(BEIRUT, LEBANON) — Lebanese singer Najwa Karam released a new patriotic Lebanese song called “Kelmit 7a2” where she appears to address “enemies” of Lebanon.
The song was written by Nizar Francis, composed by Sam Al Amir, and distributed by Tony Saba.
Karam was born and raised in Zahlé, Lebanon to a Catholic family, where she attended a Christian school in Zahlé and later earned a bachelor’s degree in philosophy.
Karam was previously placed on a black list of “disgrace” artists when she released a song titled “Bashar Al Qaed” where she praised Syrian president Bashar Al Assad at the beginning of the Syrian revolution. She has since been removed on the so-called blacklist after altering her position.
“(The songs) didn’t necessarily take political sides and I don’t like to get involved with revolutions,” Karam once said. “I’m happy to sing patriotic songs, but I avoid politically tense situations.”
But her new song “Kelmit 7a2” seems to offer a new perspective on Karam’s patriotic tunes.
“You make me love Lebanon even more,” wrote one fan on YouTube.
LISTEN to Najwa’s “Kelmit 7a2”:
Examiner StaffComments Off on Najwa Karam releases patriotic Lebanese song called ‘Kelmit 7a2’ 3082
(KUWAIT CITY) — A report published by a Kuwaiti-based newspaper revealed that a Kuwaiti man was referred to police after “trying to molest” Lebanese singer Najwa Karam upon arriving at the Kuwait International Airport.
“A security source said several youths gathered around the renowned singer and one of them behaved indecently, so the bodyguard of the singer confronted him,” said Arab Times, the first English-language newspaper published in Kuwait.
The Kuwaiti was referred to Jleeb Al-Shuyoukh law enforcement after allegedly trying to molest the popular singer, according to Kuwaiti newspaper, Al Rai.
Media reports add that the Kuwaiti was released from custody after signing a “pledge.”
Karam, 49, is a Lebanese multi-platinum, best-selling recording artist in the Middle East, who has sold over 60 million records worldwide.
(NEW YORK, NY) — Lebanese human rights attorney Amal Clooney has accepted a position as a visiting professor and senior fellow at Columbia Law School in New York City.
Clooney will join the prestigious university’s Human Rights Institute, where she will lecture on human rights law and international tribunal cases.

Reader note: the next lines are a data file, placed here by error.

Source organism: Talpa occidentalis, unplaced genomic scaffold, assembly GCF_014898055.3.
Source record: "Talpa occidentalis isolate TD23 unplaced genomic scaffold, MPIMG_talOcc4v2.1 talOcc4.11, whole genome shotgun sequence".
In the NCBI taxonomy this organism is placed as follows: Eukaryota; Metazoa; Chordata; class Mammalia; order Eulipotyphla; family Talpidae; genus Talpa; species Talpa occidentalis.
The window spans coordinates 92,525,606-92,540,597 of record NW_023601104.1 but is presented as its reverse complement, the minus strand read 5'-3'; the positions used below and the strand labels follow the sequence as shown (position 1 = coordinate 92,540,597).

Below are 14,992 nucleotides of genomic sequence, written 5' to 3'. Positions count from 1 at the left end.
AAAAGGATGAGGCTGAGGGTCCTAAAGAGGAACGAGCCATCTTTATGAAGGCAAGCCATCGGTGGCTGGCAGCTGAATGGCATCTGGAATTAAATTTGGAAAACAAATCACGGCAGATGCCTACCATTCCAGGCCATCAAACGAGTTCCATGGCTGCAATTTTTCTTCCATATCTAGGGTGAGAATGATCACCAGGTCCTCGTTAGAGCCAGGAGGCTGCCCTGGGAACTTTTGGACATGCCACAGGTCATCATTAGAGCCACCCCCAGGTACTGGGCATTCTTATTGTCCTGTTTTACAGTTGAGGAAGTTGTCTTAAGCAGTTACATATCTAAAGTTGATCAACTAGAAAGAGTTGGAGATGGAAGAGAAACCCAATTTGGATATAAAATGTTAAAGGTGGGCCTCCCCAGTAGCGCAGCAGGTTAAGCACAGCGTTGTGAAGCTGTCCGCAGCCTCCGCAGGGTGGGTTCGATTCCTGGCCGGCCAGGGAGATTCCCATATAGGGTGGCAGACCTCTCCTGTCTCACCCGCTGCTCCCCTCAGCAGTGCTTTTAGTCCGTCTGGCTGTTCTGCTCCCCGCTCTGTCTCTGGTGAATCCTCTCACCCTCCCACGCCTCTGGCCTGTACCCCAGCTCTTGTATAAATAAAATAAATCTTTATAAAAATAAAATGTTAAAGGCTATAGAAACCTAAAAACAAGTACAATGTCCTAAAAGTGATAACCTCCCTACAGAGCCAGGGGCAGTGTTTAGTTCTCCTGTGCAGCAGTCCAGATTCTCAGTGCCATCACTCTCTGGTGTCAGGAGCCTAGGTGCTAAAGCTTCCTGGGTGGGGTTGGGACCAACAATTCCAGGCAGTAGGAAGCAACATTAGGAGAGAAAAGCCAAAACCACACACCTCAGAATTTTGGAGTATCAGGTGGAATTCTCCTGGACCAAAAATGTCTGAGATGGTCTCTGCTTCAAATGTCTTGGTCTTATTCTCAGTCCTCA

“It is an honor to be invited as a visiting professor at Columbia Law School alongside such a distinguished faculty and talented student pool,” said Clooney. “I look forward to getting to know the next generation of human rights advocates studying here.”
Clooney graduated from the University of Oxford in England and the New York University School of Law. She also worked for Supreme Court Justice Sonia Sotomayor and Kofi Annan as a senior adviser when he was the U.N.’s envoy on Syria.
“We are privileged to have an international human rights practitioner of Amal Clooney’s stature join our faculty,” said Professor Sarah H. Cleveland, co-director of the university’s Human Rights Institute. “Her extensive experience advocating before U.N. and regional human rights mechanisms complements our existing offerings and will enrich the experience of our students.”
Clooney has handled cases before the International Criminal Court and Court of Justice, including several domestic international law cases in the United States and England.
She’s also writing a book called The Right to a Fair Trial in International Law, and is the co-editor of The Special Tribunal for Lebanon: Law and Practice.
Professors say they’re honored to welcome Clooney to their faculty.
“Amal Clooney’s dedication to public service and her diverse human rights litigation experience will inspire and guide our students as they learn how to use the law to advance social justice,” said Sarah Knuckey, director of the Human Rights Clinic.
“We are thrilled to welcome her to Columbia Law School’s community of international law scholars, practitioners, and students.”
Examiner StaffComments Off on Amal Clooney joins Columbia Law School as professor 1361
(BEIRUT, LEBANON) — Former Lebanese pop star turned Islamist militant Fadel Shaker said he wants to return to his “normal, natural life” in an interview with Beirut-based LBC-TV.
Shaker is wanted on charges of committing crimes against the Lebanese Army, after fleeing street battles in Sidon between Sunni Muslim militants and the army in June 2013. The battles killed over 50 people and 17 soldiers, according to Al-Arabiya.
If convicted, Shaker could face the death penalty. But Shaker denies all charges, claiming he never advocated for any radical battles against any member of the army.
“I never participated at all in the battle,” he said. “I never carried a weapon. Everybody knows that and the army knows it too.”
Shaker’s lawyer May Khansa said Fadel planned to turn himself in “in the coming days.” Al-Akhbar reports that this may result in a lighter sentence for the former singer.
In 2013, Shaker was allegedly recorded taunting the Lebanese Army, saying “we have two rotting corpses that we snatched from you yesterday.” He has also appeared in videos calling his enemies “pigs and dogs,” according to ABC News.